had barely ajccomplished in (within) twenty days,

a. The ablative rarely denotes duration of time. Example: ea tota
nocte ierunt (Caes. I, 26, 14), they marched during that whole night,


1 63. Ablative. The following prepositions govern the ablative: ab,
absque, coram, cum, de, ex, prae, pro, sine, tenus.

a. The forms ab and ex must be used before words beginning with
a vowel or h. It is always safe to use a and e before words beginning
with a consonant, though ab and ex are often found.

6. Cum is enclitic with the personal and reflexive pronouns, and
usually with the relative and interrogative.

164. Accusative or Ablative. In and Bub with the accusative
imply motion from outside irdo and under , respectively; with the ablative

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88156-159 APPENDIX 295

they imply rest or motion in and under j respectively. Subter and super
sometimes govern the ablative.

1 66. Accusative. All other prepositions govern the accusative.



A predicate adjective is connected with its noun by some part of
the v^rb sum or a verb of similar meaning (see 95, a); as, flumen est
Ifitum, the river is wide. An attributive adjective modifies its noun
without such a connecting verb; as flumen latum, the uide river.


Adjectives (including participles and adjective pronouns) agree
with their nouns in gender, number, and case. Example!: homd
bonus, a good man; mulieri bonae, to a good woman; belldrum m&gno-
ruxn, of great wars.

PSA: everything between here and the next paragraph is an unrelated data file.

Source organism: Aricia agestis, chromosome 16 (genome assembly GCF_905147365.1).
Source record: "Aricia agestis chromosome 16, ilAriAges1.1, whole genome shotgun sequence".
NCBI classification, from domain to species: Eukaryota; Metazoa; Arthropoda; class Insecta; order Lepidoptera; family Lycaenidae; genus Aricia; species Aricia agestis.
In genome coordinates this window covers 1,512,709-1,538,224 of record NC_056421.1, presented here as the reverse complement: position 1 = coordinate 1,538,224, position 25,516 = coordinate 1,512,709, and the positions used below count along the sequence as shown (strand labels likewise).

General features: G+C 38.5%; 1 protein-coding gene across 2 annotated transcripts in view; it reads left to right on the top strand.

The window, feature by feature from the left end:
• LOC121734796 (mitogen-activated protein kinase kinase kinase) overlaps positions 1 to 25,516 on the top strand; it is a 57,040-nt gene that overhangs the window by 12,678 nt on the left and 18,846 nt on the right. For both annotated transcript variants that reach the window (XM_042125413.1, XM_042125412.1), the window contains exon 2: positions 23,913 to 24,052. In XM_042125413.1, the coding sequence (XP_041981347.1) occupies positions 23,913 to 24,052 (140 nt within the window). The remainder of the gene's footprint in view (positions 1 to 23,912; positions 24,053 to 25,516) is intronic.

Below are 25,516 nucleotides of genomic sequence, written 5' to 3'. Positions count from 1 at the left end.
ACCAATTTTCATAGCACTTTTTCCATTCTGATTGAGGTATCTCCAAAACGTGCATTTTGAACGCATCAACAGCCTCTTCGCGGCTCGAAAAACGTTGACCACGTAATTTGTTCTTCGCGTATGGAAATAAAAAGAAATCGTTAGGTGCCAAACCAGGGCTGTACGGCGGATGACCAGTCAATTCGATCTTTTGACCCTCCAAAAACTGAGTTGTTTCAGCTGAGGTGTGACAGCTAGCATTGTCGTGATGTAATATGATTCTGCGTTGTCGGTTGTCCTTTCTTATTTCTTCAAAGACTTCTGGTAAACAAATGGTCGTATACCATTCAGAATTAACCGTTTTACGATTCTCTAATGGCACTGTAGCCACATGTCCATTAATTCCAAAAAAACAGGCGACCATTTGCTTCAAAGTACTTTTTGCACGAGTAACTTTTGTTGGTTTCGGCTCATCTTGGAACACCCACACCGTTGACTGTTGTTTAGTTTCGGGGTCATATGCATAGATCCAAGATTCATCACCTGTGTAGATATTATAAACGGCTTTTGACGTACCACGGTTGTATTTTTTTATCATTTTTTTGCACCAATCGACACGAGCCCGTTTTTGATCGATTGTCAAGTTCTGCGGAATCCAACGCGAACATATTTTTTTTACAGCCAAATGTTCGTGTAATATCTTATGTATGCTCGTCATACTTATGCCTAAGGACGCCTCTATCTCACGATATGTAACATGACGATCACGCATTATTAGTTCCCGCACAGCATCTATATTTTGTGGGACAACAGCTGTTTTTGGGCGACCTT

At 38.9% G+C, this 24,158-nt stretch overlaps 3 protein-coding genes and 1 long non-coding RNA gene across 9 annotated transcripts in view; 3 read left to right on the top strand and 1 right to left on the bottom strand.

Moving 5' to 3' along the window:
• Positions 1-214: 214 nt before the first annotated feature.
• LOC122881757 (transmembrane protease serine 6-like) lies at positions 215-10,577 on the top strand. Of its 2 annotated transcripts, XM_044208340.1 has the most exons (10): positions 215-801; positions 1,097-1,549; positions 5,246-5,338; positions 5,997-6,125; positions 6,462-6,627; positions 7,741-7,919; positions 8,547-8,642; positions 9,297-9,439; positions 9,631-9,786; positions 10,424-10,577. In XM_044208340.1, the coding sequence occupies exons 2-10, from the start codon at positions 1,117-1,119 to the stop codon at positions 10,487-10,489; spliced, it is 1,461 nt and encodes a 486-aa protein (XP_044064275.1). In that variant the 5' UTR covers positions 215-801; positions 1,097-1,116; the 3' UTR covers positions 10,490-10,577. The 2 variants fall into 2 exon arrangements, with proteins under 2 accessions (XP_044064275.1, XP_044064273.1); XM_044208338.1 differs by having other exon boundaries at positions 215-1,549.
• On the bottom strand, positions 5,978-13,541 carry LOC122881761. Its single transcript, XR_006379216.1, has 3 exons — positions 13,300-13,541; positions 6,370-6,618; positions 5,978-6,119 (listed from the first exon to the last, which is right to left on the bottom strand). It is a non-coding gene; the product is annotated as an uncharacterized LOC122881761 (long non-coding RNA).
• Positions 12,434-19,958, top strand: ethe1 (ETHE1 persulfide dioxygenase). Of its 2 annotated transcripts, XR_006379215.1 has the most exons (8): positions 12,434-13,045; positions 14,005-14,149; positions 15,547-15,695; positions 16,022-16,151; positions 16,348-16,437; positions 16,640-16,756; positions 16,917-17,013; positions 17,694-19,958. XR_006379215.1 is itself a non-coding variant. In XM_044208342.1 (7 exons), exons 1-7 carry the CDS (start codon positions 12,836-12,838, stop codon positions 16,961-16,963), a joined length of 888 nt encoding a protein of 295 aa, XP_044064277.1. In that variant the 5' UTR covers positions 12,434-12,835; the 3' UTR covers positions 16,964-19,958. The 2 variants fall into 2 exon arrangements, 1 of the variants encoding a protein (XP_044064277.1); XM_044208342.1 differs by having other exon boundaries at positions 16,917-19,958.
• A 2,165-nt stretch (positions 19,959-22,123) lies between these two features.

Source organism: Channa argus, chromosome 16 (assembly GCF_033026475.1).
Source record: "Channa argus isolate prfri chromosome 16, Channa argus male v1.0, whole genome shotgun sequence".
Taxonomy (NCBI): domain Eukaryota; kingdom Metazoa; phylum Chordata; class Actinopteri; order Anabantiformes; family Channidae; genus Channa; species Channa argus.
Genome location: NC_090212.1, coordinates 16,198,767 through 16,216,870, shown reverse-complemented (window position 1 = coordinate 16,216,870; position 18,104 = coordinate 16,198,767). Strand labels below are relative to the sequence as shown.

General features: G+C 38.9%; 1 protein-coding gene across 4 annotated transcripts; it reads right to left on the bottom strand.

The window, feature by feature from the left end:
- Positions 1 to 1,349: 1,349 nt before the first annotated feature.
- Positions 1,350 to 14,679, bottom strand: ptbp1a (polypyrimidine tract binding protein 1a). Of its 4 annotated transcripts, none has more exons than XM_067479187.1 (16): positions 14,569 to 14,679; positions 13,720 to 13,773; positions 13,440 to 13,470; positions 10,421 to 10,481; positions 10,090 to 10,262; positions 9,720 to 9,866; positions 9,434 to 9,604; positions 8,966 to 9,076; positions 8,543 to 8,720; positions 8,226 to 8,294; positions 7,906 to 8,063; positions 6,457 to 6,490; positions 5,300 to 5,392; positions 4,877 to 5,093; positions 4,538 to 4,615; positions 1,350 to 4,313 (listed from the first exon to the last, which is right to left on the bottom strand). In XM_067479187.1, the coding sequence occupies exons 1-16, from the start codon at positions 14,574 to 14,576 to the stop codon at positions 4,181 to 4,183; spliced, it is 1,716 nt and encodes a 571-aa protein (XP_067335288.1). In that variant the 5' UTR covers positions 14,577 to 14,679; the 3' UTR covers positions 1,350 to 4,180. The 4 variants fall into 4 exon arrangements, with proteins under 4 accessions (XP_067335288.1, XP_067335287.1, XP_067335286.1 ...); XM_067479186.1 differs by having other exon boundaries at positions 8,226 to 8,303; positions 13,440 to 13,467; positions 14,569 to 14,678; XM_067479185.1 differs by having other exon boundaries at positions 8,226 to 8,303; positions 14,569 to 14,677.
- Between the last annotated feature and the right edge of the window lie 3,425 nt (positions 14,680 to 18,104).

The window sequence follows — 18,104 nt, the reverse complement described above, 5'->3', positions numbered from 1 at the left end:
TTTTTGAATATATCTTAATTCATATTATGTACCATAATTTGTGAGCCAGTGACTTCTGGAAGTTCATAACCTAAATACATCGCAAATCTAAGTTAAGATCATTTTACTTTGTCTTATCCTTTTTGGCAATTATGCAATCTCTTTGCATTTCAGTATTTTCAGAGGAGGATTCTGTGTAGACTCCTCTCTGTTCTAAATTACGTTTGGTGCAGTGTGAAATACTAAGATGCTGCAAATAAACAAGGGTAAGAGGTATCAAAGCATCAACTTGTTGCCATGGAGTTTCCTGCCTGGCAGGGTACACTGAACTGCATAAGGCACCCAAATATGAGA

a. An adjective which belongs in sense to two or more nouns, —

1. If attributive, regularly agrees with the nearest noun. Examples:
▼ir bonus et mulier, a good man and woman; bella et victdriae magnae,
great wars and victories.

2. If predicative, regularly agrees with all the nouns, and must,
therefore, be plural. If the nouns are of the same gender the adjective
usually takes that gender; otherwise it is neuter unless one or more of
the nouns denote things with life, when the adjective is usually mascu-
line rather than feminine, feminine rather than neuter. But the
adjective may be neuter under almost any circumstances. Examples:
homines et mores sunt boni, the men and their characters are good;
homines et arma sunt magni, the men and their arms are large; montes
et flumina sunt magna, the mountains and rivers are large.


Adjectives are rarely used as substantives in the singular, more
commonly in the plural. The masculine is used in all cases in the sense
of man or men. The neuter is used in the sense of thing or things, and
commonly only in the nominative and accusative because they are the
only cases in which masculine and neuter forms can be distinguished.
But the genitive singular neuter is common as the genitive of the whole
(101, a). Examples: mulU, many men; multorum, of many men; multa,
many things; multarum rerum, of many things.


Some adjectives are commonly used where the English idiom suggests

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296 APPENDIX J| 160-164

the use of adverbs, chiefly when they modify the subject or object.